Zero complaints about the dance technique in DC Aerial Collective’s UPheaval. The women of the Collective are clearly well trained, strong, and fearless performers, capable of feats at which most mere mortals can only wonder.
All the trouble with the show stems from some unnecessary accoutrement and bland dramatic structure that the ensemble has chosen with which to package it’s most important and successful artistic accomplishment: beautiful bodies twisting and flying through the air.
The Collective is certainly on to something with their work but it feels only half-done in its current incarnation playing at Studio.
Rather than a mere exhibition of technique and form, the Collective has admirably chosen to push their art further and stage their aerial work as the centerpiece of a physical abstraction on troubles faced by the contemporary woman in a hard driving society and other things that can only be described in run on sentences.
Themes of disconnection and unproductive conflict abound. I, uh, think. It’s all a little vague. Unfortunately what little narrative and story exist are too simple and the characterization too clichéd to invoke much of an emotional connection to the action on stage, which involves several archetypal women waiting for a bus and how the little conflicts that erupt lead to emotional reflection in the form of some amazing aerial exploits. Again, I think that’s what they’re going for.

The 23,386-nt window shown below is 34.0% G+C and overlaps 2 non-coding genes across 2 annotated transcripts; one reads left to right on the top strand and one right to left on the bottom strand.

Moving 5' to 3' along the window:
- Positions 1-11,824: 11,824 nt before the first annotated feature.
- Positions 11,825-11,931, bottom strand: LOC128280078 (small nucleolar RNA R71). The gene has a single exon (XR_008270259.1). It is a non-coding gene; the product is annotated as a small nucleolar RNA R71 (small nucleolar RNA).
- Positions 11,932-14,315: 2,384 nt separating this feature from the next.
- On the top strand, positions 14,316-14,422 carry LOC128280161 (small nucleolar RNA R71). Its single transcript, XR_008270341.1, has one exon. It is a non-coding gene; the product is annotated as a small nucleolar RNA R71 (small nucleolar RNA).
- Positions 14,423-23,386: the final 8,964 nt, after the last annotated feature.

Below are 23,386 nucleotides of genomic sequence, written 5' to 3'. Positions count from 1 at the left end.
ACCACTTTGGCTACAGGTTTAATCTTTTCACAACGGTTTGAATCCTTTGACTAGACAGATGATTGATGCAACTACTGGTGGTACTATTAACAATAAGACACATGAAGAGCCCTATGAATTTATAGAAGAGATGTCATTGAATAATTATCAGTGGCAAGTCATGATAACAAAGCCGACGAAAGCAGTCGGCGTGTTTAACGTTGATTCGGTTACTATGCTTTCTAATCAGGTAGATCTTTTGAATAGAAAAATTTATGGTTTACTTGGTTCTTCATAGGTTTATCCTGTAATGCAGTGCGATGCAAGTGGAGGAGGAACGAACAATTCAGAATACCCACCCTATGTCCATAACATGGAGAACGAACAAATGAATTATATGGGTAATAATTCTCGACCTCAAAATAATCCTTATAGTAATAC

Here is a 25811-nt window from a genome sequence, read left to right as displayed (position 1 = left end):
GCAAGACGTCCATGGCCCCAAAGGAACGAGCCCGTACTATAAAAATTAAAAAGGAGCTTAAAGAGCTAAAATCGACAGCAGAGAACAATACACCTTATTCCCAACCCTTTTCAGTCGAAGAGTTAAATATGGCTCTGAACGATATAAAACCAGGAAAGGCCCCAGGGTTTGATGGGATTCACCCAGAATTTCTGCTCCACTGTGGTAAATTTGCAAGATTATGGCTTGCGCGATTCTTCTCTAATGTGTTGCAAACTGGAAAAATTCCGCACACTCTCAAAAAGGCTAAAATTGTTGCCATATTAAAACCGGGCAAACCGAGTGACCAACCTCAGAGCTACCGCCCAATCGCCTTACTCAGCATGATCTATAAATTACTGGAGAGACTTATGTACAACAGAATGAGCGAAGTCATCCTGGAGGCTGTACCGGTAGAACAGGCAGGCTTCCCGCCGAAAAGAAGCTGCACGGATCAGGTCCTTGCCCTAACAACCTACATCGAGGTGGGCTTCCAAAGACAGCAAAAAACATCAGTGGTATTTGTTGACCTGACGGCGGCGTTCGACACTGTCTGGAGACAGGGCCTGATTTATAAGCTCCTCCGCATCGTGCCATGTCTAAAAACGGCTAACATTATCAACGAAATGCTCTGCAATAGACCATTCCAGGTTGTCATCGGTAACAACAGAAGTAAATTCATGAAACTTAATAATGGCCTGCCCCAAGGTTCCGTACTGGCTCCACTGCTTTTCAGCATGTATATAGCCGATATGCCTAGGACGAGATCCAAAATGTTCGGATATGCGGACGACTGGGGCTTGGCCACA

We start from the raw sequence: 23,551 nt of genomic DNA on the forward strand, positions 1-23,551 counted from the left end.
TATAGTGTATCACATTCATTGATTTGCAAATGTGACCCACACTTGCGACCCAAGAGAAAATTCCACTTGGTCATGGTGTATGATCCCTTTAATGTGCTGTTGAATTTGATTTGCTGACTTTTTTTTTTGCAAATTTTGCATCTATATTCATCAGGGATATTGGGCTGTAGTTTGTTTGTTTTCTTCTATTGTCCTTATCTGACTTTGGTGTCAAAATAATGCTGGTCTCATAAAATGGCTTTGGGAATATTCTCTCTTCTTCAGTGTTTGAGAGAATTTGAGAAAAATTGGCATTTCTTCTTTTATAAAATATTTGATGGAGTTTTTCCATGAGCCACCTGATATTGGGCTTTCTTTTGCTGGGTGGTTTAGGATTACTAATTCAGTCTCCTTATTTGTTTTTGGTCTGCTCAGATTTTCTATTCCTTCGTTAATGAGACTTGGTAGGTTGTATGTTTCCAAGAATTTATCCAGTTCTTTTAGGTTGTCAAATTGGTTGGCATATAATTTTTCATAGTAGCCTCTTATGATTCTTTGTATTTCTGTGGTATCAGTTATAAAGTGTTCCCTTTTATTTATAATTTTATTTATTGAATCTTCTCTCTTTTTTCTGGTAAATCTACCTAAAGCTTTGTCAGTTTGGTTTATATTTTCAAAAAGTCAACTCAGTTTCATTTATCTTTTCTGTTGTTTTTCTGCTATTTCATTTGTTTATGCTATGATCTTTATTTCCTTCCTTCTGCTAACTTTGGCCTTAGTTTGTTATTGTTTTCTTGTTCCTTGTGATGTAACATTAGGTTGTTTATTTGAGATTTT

There’s the hard-charging businesswoman who wants to be left alone with her laptop and might secretly be a cutter. The harried worrywart who impatiently wants to know when the bus is coming. The heartbroken woman just out of a bad relationship who needs to unburden her soul. They’re all working out their issues and baring their souls in beautiful motion.
And it IS beautiful. Visually. Sadly it’s not near so fun to hear. UPheaval is a rare dance piece that is ill-served by live music. Composer and accompanist G.M. Goree unfortunately damages the production with a repetitive and monotonous set of tunes played alternately on electric bass and mandolin. Perhaps switching to acoustic would produce a warmer sound in the Mead Theater? Just my two cents.
When using music elements aside from or in addition to Goree’s playing, the show takes off. For instance, the third piece “Le Cygne” featuring aerialists Gwynne Flanagan and Kate Winston also features wonderful vocal accompaniment by the lovely Tara McCredie.
The second piece is by far the highlight of the evening and features that hard-charging business woman (the remarkable EcHO) and the world’s most amazing length of red cloth. Entitled “Blood and Tears”, EcHO becomes entangled in said blood red cloth and in a series of daring, twisting, seemingly impossible maneuvers, repeatedly escapes only to be entangled once again. It’s a stunner.
For a night featuring amazing trapeze and rope acts, UPheaval is a surprisingly somber affair. Kudos to the DC Aerialist Collective for having the artistic integrity to let it all hang out, emotionally speaking, and for having the guts to push a form that might be dismissed as a variety act to new and bold artistic realms. UPheaval is a show with great potential not yet realized.
UPheaval has 3 more performances in the Mead Theatre at Studio Theatre, 1501 14th Street NW, Washington, DC.
Ryan rates this 3 out of 5
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